Clinton appeals for Canadian unity

By Keith Jones
12 October 1999

President Bill Clinton has demonstratively reaffirmed Washington's support for the unity of Canada, the US's northern neighbor and largest trade partner.

At the opening of the United States' new Ottawa embassy last Friday, Clinton voiced support for a "strong, united and democratic Canada." Then, in an address to a Canadian government-sponsored symposium on federalism held at Mont Tremblant, Quebec, the US president touted the Canadian federal state as an example to the world: "For two centuries you have shown the world how people of different cultures can live together in peace, prosperity and mutual respect, in a country where human differences are democratically expressed, not forcefully repressed."

Clinton's speech, which closed the International Conference on Federalism, was widely interpreted as a strong rebuff to Quebec's ruling provincial party, the Parti Québécois (PQ), which had sought to use the conference to make the case for Quebec independence. Calling for national minorities thinking of independence to ask “serious questions,” Clinton delivered an unmistakable message to Quebec.

Before pursuing secession, said Clinton, a people should ask, "Is there an abuse of human rights? Is there a way people can get along if they come from different heritages? Are minority rights as well as majority rights respected?... How are we going to cooperate with our neighbors; is it going to be better or worse if we are independent or if we have a federalist system?"

"If every racial and ethnic and religious group that occupies a specific piece of land" seeks independence, continued the president, "we might have 800 countries in the world.... Maybe we'd have 8,000." Such a development, he declared, would threaten international cooperation and the world economy.

Canadian government officials and the press were quick to seize on Clinton's remarks, claiming they constituted a stunning rebuke to Quebec Premier and PQ leader Lucien Bouchard, who had sharply criticized the Canadian federal system and Canada's treatment of Quebec in his welcome address to the conference.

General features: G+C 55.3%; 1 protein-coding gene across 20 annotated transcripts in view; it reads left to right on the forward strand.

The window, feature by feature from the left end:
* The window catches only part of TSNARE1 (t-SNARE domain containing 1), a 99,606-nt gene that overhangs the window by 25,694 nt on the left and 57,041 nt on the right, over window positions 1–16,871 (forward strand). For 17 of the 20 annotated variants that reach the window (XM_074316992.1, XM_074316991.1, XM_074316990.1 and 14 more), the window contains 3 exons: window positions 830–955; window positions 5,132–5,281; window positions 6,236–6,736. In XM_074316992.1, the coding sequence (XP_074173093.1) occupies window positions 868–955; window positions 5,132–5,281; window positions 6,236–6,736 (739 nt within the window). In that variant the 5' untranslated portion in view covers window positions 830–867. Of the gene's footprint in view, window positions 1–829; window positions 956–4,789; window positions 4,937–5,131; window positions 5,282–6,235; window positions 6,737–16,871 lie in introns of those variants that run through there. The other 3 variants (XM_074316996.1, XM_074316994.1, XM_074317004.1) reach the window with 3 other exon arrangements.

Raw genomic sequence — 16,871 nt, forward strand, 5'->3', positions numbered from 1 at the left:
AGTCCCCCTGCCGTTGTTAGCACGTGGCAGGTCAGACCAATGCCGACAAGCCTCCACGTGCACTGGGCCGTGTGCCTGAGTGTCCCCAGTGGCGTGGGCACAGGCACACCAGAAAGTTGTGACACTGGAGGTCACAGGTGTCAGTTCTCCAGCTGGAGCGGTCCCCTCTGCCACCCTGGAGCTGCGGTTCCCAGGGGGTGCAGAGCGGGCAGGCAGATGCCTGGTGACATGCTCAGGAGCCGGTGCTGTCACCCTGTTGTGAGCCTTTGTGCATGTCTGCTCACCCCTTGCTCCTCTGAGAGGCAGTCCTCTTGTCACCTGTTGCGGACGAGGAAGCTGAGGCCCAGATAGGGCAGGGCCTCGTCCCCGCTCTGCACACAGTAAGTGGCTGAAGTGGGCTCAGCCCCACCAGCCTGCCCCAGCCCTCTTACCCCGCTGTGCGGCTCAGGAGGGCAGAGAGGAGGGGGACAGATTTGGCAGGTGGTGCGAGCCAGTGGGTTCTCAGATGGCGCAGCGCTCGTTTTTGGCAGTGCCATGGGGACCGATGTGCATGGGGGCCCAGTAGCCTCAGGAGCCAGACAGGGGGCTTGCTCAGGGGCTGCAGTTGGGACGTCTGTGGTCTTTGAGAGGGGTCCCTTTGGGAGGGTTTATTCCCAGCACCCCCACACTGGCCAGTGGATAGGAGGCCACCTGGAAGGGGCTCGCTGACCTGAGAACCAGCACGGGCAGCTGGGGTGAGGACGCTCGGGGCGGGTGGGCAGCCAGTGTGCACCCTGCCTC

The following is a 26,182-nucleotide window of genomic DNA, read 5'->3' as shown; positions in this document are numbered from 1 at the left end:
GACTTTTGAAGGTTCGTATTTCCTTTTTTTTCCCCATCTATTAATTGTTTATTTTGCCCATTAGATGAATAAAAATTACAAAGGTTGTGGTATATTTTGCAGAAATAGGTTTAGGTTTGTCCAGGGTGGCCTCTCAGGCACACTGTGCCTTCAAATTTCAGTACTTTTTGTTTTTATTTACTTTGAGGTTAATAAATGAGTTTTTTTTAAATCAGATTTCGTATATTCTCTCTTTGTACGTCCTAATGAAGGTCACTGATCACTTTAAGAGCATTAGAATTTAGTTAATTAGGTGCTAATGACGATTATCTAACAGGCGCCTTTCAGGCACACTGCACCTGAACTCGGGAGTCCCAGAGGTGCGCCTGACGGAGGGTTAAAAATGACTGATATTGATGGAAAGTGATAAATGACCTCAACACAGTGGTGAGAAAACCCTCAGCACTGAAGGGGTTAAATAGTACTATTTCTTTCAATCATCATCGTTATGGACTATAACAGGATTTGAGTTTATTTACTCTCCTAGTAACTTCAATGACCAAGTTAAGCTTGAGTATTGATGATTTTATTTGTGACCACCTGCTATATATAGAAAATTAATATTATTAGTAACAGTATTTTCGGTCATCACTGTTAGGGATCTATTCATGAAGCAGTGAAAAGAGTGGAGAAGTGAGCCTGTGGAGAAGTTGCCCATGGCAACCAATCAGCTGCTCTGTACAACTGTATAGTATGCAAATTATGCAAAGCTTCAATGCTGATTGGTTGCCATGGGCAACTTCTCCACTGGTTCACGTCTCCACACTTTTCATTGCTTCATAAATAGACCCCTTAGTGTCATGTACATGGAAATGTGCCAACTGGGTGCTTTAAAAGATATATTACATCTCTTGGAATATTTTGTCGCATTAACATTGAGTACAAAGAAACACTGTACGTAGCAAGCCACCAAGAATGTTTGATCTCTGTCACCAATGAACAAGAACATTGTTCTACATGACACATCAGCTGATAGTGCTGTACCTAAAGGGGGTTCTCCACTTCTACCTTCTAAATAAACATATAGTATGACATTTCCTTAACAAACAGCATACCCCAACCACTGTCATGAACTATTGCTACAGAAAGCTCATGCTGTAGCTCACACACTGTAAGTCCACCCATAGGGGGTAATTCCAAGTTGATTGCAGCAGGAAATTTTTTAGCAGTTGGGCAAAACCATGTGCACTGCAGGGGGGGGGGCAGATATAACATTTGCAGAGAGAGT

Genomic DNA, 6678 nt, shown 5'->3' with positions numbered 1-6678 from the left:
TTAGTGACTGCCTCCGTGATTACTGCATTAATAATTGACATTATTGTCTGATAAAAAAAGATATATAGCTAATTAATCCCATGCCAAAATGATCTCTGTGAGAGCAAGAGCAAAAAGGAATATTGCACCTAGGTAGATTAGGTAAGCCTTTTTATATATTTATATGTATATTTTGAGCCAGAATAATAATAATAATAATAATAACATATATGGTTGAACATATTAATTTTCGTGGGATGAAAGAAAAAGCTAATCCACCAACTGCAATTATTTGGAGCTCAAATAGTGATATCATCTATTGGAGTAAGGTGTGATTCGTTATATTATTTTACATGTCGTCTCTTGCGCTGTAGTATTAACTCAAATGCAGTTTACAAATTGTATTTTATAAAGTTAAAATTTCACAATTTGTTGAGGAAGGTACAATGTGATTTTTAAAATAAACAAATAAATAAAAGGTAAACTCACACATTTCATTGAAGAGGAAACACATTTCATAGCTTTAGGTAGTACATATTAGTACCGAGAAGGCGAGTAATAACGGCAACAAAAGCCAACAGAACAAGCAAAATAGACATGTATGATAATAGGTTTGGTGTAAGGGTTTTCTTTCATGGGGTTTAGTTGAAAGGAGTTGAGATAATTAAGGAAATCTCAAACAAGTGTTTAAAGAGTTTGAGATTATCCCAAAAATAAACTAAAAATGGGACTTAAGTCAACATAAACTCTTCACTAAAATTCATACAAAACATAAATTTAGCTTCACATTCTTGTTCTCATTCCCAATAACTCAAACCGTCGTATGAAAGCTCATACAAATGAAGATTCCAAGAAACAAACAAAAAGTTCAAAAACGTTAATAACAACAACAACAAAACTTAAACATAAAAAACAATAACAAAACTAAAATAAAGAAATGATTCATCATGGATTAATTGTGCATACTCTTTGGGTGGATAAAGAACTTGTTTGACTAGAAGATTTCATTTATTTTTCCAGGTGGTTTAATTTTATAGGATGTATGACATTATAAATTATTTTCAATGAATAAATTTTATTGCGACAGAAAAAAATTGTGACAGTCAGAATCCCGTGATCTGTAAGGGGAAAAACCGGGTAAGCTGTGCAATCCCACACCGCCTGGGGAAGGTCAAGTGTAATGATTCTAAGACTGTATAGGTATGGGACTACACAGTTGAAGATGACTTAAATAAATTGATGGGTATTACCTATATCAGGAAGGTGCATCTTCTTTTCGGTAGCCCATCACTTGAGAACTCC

But the US president's remarks were also clearly an attempt to give a veneer of coherence and principle to US foreign policy. Major military interventions by the US and its allies in the Balkans and now East Timor have been largely justified on the grounds of upholding national self-determination. At the same time, the US remains a strong ally of regimes, such as those in Turkey and Sri Lanka, that have waged violent repression and war against minority groups opposing systematic state discrimination, and Washington is generally strongly supportive of the nation-state system.

Certainly if Clinton applied his own question—(Is it going to be better or worse if we are independent or if we have a federalist system?)—to the former Yugoslavia, he would have to admit that Washington's support for Croatian and Bosnian independence was, at the very least, a catastrophic mistake.

Needless to say, none of the mob of reporters covering Clinton's speech asked the president to go beyond platitudes and explain the contradictions in Washington's invocation of national self-determination.

The giddy response of Canada's political elite to Clinton's speech underscores the depth of its anxiety over the future of the Canadian federal state. "Clinton buoys federal cause," proclaimed the Globe and Mail. The Toronto Sun, a right-wing tabloid that usually castigates and ridicules Clinton, ran a banner headline across its front page, "Vive le Canada libre." This was a reference to a 1967 speech by French President Charles de Gaulle that almost caused a rupture in diplomatic relations between France and Canada. Speaking from the steps of Montreal's City Hall, the French president voiced support for Quebec's secession, declaring "Vive le Québec, Vive le Québec libre! [Long live Quebec! Long live free Quebec!]”